I rolled off the train in Lauterbrunnen with my mouth wide open. I walked toward the upper end of the valley limping with jet lag, completely blown away by the massive vertical uplift that made up the Lauterbrunnen Valley. I was carrying a black duffel bag that resembled the type of bag the officials would use to carry out diciest personnel from the back country (a body bag). It was a good reminder that the path I was walking on was nothing less then serious, and many of my friends that had walked this road had ended up nestled in these black bags. I spent the next few weeks jumping with the flying bro’s, visiting several different exit points in the valley training my exit and having a blast. The Lauterburnan Valley is a jumper’s paradise. Easy access to some of the most amazing cliffs in the world make it the perfect place to party in the sky!

After an excellent session in Switzerland it was off to Norway. The land of big walls. My plan was to visit Kjerag were I was going to work as an instructor and ground crew for the BASE Klubb in Lysebotn. This was an excellent experience. My brother Rio was going to meet me there. I was super excited to share some jumps with him. He is a great person to jump with. Five years ago we started skydiving together, and through this journey we have come super close. Rio was super excited to get after it. He was super eager, which in this case was good because he was eager to jump exit six the safest jump on Kjerag. He charged at the big wall with repeated attacks leaping off of the thing like there was no tomorrow. The Heliboogie went super smooth. Only one minor injury and one malfunction that the pilot was able to clear and land safely in the water.

Instructing BASE is an extremely wearing job. For me its so difficult because I take on responsibility for my students. In Kjerag the students show up, we have quick class room session and then they jump out of the pendulator. Once they have showed competency in these tasks its a walk to the edge. For me being a BASE guide was killing BASE jumping for me. It turned it BASE jumping into a job and I started loosing motivation. I didn’t want this to happen, so I decided it was time to explore the mountains on my own. jumped into a car with the BASE bro’s and it was North to Andalsnes on a quest to become a Para-alpinist.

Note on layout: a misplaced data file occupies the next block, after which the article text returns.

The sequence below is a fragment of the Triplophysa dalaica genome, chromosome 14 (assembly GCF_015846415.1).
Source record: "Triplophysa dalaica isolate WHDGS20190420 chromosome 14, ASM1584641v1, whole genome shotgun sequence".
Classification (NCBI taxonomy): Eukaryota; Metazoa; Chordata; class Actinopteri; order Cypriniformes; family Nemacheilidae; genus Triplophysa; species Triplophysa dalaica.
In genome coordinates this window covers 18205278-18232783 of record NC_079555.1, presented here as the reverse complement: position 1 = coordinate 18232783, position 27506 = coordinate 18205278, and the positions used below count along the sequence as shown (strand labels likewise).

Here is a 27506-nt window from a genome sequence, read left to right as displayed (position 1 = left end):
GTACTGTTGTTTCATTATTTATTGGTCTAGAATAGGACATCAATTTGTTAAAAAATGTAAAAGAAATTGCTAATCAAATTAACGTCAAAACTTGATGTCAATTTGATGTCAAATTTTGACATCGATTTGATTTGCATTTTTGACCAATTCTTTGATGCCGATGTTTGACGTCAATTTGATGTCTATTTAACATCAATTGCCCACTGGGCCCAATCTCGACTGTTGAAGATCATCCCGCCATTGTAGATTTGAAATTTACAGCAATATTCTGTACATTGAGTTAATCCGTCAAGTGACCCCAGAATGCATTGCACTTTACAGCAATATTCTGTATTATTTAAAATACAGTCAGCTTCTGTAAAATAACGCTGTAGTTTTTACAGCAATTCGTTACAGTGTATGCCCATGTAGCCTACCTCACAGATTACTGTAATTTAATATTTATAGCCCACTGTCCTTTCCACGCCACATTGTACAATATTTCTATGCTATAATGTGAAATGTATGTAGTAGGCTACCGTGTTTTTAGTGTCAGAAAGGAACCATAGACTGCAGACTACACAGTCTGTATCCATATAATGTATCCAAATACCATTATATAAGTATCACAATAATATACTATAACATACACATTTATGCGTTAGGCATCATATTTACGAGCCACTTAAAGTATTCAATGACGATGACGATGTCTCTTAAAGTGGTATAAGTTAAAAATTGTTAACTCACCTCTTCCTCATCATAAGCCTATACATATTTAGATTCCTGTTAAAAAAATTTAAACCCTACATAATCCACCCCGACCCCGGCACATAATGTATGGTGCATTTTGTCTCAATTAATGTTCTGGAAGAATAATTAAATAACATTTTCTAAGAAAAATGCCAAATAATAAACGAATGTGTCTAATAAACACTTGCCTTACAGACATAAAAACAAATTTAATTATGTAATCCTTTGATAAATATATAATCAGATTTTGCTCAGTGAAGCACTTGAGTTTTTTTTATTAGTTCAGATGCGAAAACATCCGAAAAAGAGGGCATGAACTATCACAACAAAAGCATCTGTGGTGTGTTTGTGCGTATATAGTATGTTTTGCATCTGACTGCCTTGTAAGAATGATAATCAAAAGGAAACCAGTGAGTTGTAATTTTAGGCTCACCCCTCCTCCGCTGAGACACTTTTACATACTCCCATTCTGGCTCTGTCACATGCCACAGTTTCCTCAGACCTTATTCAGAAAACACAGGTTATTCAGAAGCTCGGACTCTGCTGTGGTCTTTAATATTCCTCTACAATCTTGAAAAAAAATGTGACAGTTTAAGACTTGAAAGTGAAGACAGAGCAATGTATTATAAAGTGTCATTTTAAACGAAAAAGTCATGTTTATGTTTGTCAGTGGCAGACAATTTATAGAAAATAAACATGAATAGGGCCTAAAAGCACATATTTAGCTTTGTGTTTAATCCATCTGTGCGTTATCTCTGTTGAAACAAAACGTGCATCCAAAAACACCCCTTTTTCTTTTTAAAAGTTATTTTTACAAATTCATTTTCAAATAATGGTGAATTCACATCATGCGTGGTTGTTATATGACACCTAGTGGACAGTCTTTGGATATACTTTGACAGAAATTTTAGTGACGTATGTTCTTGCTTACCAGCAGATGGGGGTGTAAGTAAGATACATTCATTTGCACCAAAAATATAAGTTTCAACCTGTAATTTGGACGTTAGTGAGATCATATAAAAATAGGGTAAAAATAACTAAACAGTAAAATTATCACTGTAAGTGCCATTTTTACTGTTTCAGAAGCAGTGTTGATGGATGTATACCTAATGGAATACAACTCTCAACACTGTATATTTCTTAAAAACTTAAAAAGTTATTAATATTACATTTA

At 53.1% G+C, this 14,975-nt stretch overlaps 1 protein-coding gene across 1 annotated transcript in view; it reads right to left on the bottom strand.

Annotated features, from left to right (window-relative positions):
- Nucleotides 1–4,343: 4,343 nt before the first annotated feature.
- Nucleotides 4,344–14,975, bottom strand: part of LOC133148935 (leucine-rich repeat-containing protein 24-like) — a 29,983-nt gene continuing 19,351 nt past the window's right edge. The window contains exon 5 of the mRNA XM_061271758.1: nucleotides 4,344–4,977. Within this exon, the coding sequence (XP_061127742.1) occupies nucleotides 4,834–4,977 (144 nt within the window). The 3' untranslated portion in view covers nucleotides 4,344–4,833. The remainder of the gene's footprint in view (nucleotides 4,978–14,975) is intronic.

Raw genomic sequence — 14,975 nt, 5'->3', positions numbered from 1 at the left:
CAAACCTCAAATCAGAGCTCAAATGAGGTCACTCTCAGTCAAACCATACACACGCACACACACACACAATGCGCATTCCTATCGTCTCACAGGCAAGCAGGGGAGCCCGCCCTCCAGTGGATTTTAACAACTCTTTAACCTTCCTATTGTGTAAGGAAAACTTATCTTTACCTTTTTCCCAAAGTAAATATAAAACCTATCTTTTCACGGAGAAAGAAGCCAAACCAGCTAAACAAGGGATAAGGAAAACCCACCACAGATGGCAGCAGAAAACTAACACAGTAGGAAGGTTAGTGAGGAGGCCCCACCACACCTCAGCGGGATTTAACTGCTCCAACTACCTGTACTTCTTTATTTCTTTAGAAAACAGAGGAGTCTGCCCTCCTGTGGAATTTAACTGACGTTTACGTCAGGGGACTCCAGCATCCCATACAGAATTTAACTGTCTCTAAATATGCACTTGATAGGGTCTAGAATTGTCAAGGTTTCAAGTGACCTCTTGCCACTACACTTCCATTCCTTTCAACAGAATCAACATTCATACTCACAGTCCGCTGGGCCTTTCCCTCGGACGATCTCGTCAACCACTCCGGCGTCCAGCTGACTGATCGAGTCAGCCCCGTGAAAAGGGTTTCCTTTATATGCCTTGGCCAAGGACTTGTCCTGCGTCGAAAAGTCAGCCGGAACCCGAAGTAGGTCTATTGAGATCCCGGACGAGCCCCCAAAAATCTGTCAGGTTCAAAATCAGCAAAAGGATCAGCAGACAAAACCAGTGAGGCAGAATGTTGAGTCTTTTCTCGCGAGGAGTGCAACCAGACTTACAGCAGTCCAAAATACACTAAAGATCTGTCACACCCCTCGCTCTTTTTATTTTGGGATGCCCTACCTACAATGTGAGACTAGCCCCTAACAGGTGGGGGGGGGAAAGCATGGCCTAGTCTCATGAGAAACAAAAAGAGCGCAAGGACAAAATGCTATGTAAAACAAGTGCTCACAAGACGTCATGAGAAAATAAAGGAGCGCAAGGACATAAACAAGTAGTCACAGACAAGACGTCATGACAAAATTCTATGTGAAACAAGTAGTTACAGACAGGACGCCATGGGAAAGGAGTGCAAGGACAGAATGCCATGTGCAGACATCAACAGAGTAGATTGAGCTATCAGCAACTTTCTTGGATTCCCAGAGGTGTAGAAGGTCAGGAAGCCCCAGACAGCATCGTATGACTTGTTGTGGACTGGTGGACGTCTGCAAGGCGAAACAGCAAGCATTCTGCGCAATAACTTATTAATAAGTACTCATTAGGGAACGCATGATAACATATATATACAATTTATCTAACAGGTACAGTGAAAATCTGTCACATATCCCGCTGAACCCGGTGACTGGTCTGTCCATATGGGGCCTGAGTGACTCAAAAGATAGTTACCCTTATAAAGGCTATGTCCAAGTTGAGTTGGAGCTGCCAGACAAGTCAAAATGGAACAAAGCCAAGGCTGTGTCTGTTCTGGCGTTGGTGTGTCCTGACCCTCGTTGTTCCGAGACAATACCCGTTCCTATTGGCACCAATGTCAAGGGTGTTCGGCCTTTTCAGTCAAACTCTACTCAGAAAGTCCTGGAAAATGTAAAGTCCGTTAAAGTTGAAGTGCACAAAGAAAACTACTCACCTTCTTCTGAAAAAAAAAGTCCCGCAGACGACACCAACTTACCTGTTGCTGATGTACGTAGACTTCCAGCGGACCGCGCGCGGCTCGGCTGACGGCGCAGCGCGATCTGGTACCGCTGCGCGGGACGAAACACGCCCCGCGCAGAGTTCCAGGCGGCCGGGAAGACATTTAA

In Andalsnes Rio and I lived in tents cooking from a stove and living in the nature everyday. It was a simple existence. Wake up, make some food, start hiking, fly from a cliff, land and pack, eat and repeat. This experience was one of the greatest months of my life. It was amazing to live the gypsy life. I was really happy and content…… and tired. The weather this season was unbelievably good. We got super lucky. Everyday was jumpable, so we continued to jump two big walls a day for the length of our stay. I love hiking, climbing, and flying. I feel like it makes me a better person and on the last day in Andalsnes I remember thinking, “Wow what a lucky person I am to be able to live this life. I honestly felt like the months I got to live in Norway made me a better person, and I felt like I was being the shining light i wanted to see in the world. My experience there had allowed me to grow into a Para-Alpinist.

In the last few weeks of the trip I got to work on an extremely important project. I was lucky enough to be part of a production that is a documentary/love story about the history of BASE jumping, and Carl and Jean Banish, the founder’s of repeatable cliff jumping. It was a great experience! My hope is that this project will bring a little bit of public awareness to our activity and open up new opportunities for the expansion of human flight in the United States.